If you’re planning to travel to Thailand, there’s one thing you should prepare for – money!
In this guide, we’ll explore all the topics related to money in Thailand.
We’ll talk about the currency, withdrawals and ATMs, Thai bank accounts, money transfers in Thailand, and some travel tips related to money.
Without further ado, let’s have a look at the Thai currency.
The official currency in Thailand is the Thai Baht (THB).
You’ll find banknotes and coins.
1 Thai Bath is divided into 100 Satang.
- 20 (green)
- 50 (blue)
- 100 (red)
- 500 (purple)
- 1,000 (gold/beige)
- 25 Satang (I haven’t seen those)
- 50 Satang (I haven’t seen those)
As the currency exchange can fluctuate quickly, we recommend you keep a look at the latest rates before your trip and during your trip.
I usually take a screenshot of the latest rates the day before the trip so that I can have a quick look to get familiar with the conversion when I buy something or withdraw money.
Best Way To Get Cash In Thailand
The best way to get Thai Baht is to withdraw money in an ATM or exchange money before your trip/on arrival).
I personally use ATMs to withdraw cash in Thailand as I’m not a big fan of exchanging money abroad, but some people prefer this, so we’ll make sure to cover each topic in this guide.
Planning your upcoming adventures? Travel by bus! (It’s cheap!)
Withdrawing Cash In Thailand
You can easily find ATMs in Thailand, especially in bigger cities and tourist hotspots. You’ll find them at banks, malls, supermarkets, airports and other places like Seven-Eleven.
Most ATMs accept debit/credit cards from all over the world. You should be able to withdraw Thai Baht with no problem.
However, Thailand has a transaction fee for each withdrawal you make. Usually, it costs THB 220, but the price can vary depending on the ATM.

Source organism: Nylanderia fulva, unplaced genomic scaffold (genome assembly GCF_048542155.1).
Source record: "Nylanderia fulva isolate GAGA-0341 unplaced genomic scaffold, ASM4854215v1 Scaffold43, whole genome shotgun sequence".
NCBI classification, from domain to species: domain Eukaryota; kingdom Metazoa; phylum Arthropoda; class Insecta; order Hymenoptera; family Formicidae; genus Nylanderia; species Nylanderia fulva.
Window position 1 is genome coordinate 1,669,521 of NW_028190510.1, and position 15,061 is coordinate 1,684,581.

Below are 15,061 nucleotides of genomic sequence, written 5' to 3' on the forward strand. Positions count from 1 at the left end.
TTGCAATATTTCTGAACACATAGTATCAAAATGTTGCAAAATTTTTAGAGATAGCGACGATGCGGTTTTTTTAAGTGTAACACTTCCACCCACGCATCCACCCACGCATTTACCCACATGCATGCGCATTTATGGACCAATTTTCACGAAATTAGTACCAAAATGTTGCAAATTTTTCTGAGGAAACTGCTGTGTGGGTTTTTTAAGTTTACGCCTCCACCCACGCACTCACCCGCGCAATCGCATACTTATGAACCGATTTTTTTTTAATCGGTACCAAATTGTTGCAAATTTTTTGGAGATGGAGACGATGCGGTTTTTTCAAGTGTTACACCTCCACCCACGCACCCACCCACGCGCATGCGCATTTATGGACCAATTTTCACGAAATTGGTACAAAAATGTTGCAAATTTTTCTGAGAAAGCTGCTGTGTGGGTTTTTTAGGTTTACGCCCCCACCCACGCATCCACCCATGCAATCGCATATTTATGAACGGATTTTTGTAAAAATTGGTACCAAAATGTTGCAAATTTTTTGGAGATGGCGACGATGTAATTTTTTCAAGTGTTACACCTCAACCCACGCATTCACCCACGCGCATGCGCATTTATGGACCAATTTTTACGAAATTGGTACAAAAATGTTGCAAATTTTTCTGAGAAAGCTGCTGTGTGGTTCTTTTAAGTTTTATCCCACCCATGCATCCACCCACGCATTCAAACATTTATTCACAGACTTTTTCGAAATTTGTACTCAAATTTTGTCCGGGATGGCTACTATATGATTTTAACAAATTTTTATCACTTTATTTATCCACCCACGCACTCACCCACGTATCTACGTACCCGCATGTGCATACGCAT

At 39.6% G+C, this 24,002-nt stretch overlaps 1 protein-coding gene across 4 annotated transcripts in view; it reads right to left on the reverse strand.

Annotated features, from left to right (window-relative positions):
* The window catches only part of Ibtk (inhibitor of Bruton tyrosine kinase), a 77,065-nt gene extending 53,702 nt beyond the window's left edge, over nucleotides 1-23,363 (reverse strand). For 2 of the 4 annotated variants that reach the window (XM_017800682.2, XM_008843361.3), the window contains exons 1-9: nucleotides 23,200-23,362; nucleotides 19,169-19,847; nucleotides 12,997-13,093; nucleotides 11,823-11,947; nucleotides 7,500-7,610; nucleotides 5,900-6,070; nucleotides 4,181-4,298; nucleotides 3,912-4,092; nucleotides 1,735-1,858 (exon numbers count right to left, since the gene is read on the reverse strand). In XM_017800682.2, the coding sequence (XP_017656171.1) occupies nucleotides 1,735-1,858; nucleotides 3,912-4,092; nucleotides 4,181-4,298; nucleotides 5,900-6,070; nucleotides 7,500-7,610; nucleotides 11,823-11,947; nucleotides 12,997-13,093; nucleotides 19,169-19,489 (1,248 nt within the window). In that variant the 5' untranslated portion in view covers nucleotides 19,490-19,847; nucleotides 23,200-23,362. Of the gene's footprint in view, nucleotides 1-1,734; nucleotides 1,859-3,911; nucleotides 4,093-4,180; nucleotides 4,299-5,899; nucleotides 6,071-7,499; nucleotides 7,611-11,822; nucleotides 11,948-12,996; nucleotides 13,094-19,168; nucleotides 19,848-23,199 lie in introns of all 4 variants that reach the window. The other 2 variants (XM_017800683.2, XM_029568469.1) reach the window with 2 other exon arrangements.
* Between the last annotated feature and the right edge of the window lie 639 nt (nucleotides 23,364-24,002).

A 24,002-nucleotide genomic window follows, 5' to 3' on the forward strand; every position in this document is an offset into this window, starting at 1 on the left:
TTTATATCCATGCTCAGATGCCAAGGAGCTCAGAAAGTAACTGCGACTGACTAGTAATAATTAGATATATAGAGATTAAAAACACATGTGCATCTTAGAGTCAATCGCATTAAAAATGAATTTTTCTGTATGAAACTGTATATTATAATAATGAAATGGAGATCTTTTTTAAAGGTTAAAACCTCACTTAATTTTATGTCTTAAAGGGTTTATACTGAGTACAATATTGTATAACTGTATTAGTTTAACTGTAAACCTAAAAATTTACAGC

To give you an idea, this transaction fee is around EUR 6 or USD 6.50.
That said, it’s better to withdraw larger sums of money, so you don’t need to pay this fee every time you get cash.
Most ATMs in Thailand allow you to withdraw up to THB 20,000 at a time, but sometimes, you’ll find some allowing you to get THB 30,000.
If you think this is too much money to withdraw at once, you can either store some of it somewhere in your accommodation or agree to pay fees every time you need more money.
How To Withdraw Money In Thailand
Follow the steps below to withdraw cash in Thailand:
- Find an ATM
- Insert your card
- Select your language
- Click on the option to make a withdrawal
- If you’re given an option for the exchange rate, select the option “Without Conversion”, as you’ll get a better exchange rate this way
- Accept the transaction fees (should be around THB 220)
- Take your money (The ATM will give you the money first)
- Take your card (The ATM will give you the card after the money)
I personally use my Revolut card to withdraw money in Thailand. Revolut is a great option for travelers as you can freeze and unfreeze your card. There are other advantages for travelers too. Learn more by reading our Revolut review.
Exchanging Money In Thailand
Another way to get money in Thailand is by exchanging currencies. You can find exchange offices in airports, major cities, or banks.
While some people prefer the convenience of changing money before their trip, it’s better to exchange money in Thailand. The exchange rates you find in Thailand are usually better.
Now, you may be wondering which currency to take to Thailand. Think of the main currencies such as USD, EUR, AUD, CAD, etc. However, in Thailand, you’ll only be able to use Thai Bath (THB).
Make sure to count your money yourself too, and check Google Map reviews if in doubt.
For example, in Bali, there are lots of scammers who can trick you and give you the wrong amount of cash. Overall, in Thailand, you can exchange money confidently, but it’s always better to be safe than sorry.
Payments In Thailand
Cash in Thailand is handy, and you should always have some in your pocket. That said, payments with debit/credit cards are becoming more popular.
Let’s take a look at the primary payment methods in Thailand.
In most cases, you’ll have to pay with cash.
So, make sure to always have some Thai Baht with you.
If you’re out of cash, you should be able to find ATMs easily, so you can always go withdraw money if needed.
Now, it’s also important to know that some shops won’t accept THB 1000 banknotes if you’re purchasing something for THB 40. It’s helpful to get change when you can.
For example, buy something cheap at Seven-Eleven to get some change.
Although there are still places where you can’t pay with cards, you’ll find that some restaurants and stores accept it. For example, modern restaurants, supermarkets, and malls accept payments by card.